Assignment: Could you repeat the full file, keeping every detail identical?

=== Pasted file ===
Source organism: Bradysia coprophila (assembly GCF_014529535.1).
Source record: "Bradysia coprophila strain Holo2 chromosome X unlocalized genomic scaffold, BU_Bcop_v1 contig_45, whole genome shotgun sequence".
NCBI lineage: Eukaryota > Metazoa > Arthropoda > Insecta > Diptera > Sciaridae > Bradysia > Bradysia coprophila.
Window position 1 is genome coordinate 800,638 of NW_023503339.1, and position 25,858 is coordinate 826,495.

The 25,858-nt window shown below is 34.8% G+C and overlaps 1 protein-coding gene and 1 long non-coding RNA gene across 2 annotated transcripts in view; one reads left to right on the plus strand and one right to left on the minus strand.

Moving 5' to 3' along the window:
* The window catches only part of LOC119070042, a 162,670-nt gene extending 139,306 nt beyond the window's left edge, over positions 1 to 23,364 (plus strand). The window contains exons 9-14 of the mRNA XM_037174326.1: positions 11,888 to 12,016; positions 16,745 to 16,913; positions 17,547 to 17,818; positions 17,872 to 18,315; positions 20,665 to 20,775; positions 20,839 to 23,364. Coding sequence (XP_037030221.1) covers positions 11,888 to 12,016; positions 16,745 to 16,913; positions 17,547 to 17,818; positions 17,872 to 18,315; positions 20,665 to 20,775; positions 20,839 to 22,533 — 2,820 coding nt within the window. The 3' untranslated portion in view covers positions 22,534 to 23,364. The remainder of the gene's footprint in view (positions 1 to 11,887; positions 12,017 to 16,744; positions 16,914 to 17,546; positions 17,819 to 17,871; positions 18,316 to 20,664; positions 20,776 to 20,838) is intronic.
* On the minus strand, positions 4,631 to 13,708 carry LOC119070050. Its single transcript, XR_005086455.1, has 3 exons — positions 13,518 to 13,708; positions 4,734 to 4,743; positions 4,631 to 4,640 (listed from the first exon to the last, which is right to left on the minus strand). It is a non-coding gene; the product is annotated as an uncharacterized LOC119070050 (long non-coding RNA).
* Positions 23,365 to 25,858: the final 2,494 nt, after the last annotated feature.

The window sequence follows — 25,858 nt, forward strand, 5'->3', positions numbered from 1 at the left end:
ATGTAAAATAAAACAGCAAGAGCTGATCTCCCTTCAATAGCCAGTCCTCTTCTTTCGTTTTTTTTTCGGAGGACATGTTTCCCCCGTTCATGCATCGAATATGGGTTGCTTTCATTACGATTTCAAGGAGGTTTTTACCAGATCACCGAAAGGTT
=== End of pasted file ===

Source organism: Bradysia coprophila (assembly GCF_014529535.1).
Source record: "Bradysia coprophila strain Holo2 chromosome X unlocalized genomic scaffold, BU_Bcop_v1 contig_45, whole genome shotgun sequence".
NCBI lineage: Eukaryota > Metazoa > Arthropoda > Insecta > Diptera > Sciaridae > Bradysia > Bradysia coprophila.
Window position 1 is genome coordinate 800,638 of NW_023503339.1, and position 25,858 is coordinate 826,495.

The 25,858-nt window shown below is 34.8% G+C and overlaps 1 protein-coding gene and 1 long non-coding RNA gene across 2 annotated transcripts in view; one reads left to right on the plus strand and one right to left on the minus strand.

Moving 5' to 3' along the window:
* The window catches only part of LOC119070042, a 162,670-nt gene extending 139,306 nt beyond the window's left edge, over positions 1 to 23,364 (plus strand). The window contains exons 9-14 of the mRNA XM_037174326.1: positions 11,888 to 12,016; positions 16,745 to 16,913; positions 17,547 to 17,818; positions 17,872 to 18,315; positions 20,665 to 20,775; positions 20,839 to 23,364. Coding sequence (XP_037030221.1) covers positions 11,888 to 12,016; positions 16,745 to 16,913; positions 17,547 to 17,818; positions 17,872 to 18,315; positions 20,665 to 20,775; positions 20,839 to 22,533 — 2,820 coding nt within the window. The 3' untranslated portion in view covers positions 22,534 to 23,364. The remainder of the gene's footprint in view (positions 1 to 11,887; positions 12,017 to 16,744; positions 16,914 to 17,546; positions 17,819 to 17,871; positions 18,316 to 20,664; positions 20,776 to 20,838) is intronic.
* On the minus strand, positions 4,631 to 13,708 carry LOC119070050. Its single transcript, XR_005086455.1, has 3 exons — positions 13,518 to 13,708; positions 4,734 to 4,743; positions 4,631 to 4,640 (listed from the first exon to the last, which is right to left on the minus strand). It is a non-coding gene; the product is annotated as an uncharacterized LOC119070050 (long non-coding RNA).
* Positions 23,365 to 25,858: the final 2,494 nt, after the last annotated feature.

The window sequence follows — 25,858 nt, forward strand, 5'->3', positions numbered from 1 at the left end:
ATGTAAAATAAAACAGCAAGAGCTGATCTCCCTTCAATAGCCAGTCCTCTTCTTTCGTTTTTTTTTCGGAGGACATGTTTCCCCCGTTCATGCATCGAATATGGGTTGCTTTCATTACGATTTCAAGGAGGTTTTTACCAGATCACCGAAAGGTT